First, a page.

In my tenure with IMT (the Institute for Market Transformation), I have been surprised that owners of green and energy-efficient multifamily buildings have not insisted that the appraisals of their buildings reflect the value of their inherent benefits — lower operating expenses, faster absorption, lower vacancies, and even capitalization rates. For sophisticated owners, it is becoming a less relevant excuse to say that the appraiser just "didn't get it" or wasn't appropriately trained, since a number of green certified appraisers exist in most major cities.
Our conversations with owners and appraisers lead to a conclusion that owners aren't aware how to commence and conduct an appraisal process that values green attributes, such as NGBS Green certification. To address this gap, we teamed with The Appraisal Institute and consulted with industry experts to develop Green Building and Property Value: A Primer for Building Owners and Developers — a usable guide to approaching such engagements. The underlying premises are that the lender and owner must be involved in the process, the scope of work for the appraiser must explicitly include energy efficiency, and the owner must be able to document the technical and market benefits of the improvements.
This need is especially great as a result of innovations in new multifamily buildings. Today's newer buildings are becoming very different from their predecessors, with improved technical features, green amenities, and indoor air quality improvements that lead to better tenant health, satisfaction, and comfort. Existing building owners, particularly in gateway markets, are seeing the need to upgrade their buildings, and being able to justify greater value can provide the proceeds to pay for such improvements. Many cities also have or are contemplating building rating programs, which could further help identify and spur energy upgrades.
The potential valuation metrics of green properties are grouped in four key areas following a standard operating statement: Revenue; Operating Expenses; Occupancy Premiums; and Risk.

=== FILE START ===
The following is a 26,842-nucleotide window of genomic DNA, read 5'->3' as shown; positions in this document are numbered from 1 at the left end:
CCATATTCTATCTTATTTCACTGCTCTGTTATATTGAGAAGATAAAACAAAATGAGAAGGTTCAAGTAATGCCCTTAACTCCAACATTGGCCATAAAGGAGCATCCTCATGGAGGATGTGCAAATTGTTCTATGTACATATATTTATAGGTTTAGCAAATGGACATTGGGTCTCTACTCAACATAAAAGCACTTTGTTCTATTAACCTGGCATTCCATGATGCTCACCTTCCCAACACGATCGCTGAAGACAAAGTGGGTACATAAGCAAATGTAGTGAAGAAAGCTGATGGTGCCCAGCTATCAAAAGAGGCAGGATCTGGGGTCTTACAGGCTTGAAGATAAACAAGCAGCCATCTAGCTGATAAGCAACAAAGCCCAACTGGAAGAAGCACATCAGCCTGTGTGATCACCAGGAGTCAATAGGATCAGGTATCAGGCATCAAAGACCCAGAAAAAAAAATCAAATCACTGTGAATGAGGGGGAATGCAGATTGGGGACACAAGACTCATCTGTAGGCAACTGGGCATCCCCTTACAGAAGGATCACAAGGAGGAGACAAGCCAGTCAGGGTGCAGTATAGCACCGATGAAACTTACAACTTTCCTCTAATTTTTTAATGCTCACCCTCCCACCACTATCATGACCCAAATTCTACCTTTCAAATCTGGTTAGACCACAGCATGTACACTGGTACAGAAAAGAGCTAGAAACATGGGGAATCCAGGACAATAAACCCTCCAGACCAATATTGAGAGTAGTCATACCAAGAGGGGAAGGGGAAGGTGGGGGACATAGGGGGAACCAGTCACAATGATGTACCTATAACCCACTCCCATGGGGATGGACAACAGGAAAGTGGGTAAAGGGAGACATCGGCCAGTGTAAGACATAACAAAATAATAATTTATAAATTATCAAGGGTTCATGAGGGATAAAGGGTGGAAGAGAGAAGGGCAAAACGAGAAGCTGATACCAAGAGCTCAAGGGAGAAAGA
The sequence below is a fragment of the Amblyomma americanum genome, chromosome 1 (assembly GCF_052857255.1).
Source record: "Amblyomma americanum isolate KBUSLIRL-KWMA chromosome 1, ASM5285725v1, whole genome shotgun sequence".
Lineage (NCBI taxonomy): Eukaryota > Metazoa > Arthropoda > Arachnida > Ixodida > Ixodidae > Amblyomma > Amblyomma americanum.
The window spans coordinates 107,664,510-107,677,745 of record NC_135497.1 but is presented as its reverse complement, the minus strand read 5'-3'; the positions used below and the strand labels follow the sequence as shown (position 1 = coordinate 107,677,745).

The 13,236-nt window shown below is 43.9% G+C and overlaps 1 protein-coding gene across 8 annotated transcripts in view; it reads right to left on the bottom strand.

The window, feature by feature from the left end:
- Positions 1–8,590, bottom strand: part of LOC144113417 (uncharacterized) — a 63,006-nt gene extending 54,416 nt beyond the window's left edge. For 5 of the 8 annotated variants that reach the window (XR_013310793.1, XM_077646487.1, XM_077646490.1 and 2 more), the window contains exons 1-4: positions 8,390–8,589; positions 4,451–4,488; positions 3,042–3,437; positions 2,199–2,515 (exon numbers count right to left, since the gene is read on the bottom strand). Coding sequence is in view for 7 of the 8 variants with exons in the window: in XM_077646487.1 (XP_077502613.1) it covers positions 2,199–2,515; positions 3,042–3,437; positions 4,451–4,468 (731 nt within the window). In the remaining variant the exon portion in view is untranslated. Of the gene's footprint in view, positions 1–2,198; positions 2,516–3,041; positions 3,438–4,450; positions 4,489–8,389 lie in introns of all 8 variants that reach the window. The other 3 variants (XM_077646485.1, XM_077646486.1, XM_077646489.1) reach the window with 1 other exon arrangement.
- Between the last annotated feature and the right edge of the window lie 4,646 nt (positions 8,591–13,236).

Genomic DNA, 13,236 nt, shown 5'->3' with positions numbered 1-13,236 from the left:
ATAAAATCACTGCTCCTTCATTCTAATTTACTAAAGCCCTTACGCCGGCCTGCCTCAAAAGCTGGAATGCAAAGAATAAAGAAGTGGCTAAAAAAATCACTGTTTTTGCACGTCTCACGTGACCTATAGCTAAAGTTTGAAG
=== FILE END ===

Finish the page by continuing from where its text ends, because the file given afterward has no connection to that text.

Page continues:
Multiple national studies have shown that green and high-performance commercial buildings are commanding higher rents as tenants seek to make sustainability commitments and attract the best employees. This trend is now being seen in multifamily developments. A recent study by Property and Portfolio Research (PPR), a subsidiary of CoStar, surveyed attributes for which renters are willing to pay a premium, and found that green certification was the second most important feature, second only to a CBD location.
Green office space is showing occupancy premiums, and I expect that multifamily buildings would show the same trend in the future. As evidence begins to accumulate, multifamily owners can also demonstrate to appraisers that their green buildings have higher stabilized occupancy rates, faster absorption, and shorter downtime between tenants, which can lead to additional value.
By design, high performance buildings should save money on utility bills and maintenance. At appraisal, these savings are magnified. For example, lowering energy use by 10 percent on a 20,000 square foot of common space paying $2.50 per square foot for energy every year can translate into $5,000 in net savings, or $62,500 in value at an 8 percent cap rate under the income capitalization approach to value.
Recognizing risks of holding a portfolio of less efficient buildings, investors and owners are increasingly recognizing the value of green buildings. Green building value also can accrue from the risk-mitigating attributes of these buildings, as best-in-class buildings are better positioned to adapt to changing consumer tastes, laws, and energy prices. One major insurer also currently offers discounts for green buildings in recognition of their lowered risk profile.
From IMT’s perspective, recognizing the superior financial performance of green multifamily buildings creates market recognition that encourages further investment in high-performance buildings. In many ways, the appraisal process is analogous to a speedometer for building sector sustainability efforts, as most owners will only invest so much capital until they see the value "needle" moving.
In summary, banks—and appraisers—cannot maximize valuation for green and high-performance buildings without active engagement from the owner. Importantly, valuing a high-performing asset should mean an expanded scope of service in the appraisal that accounts for the complexity of high-performance buildings. By providing a real-time snapshot of market value, appraisals can provide owners with the confidence to make increasingly meaningful investments in green and efficiency measures in these buildings and throughout their portfolios.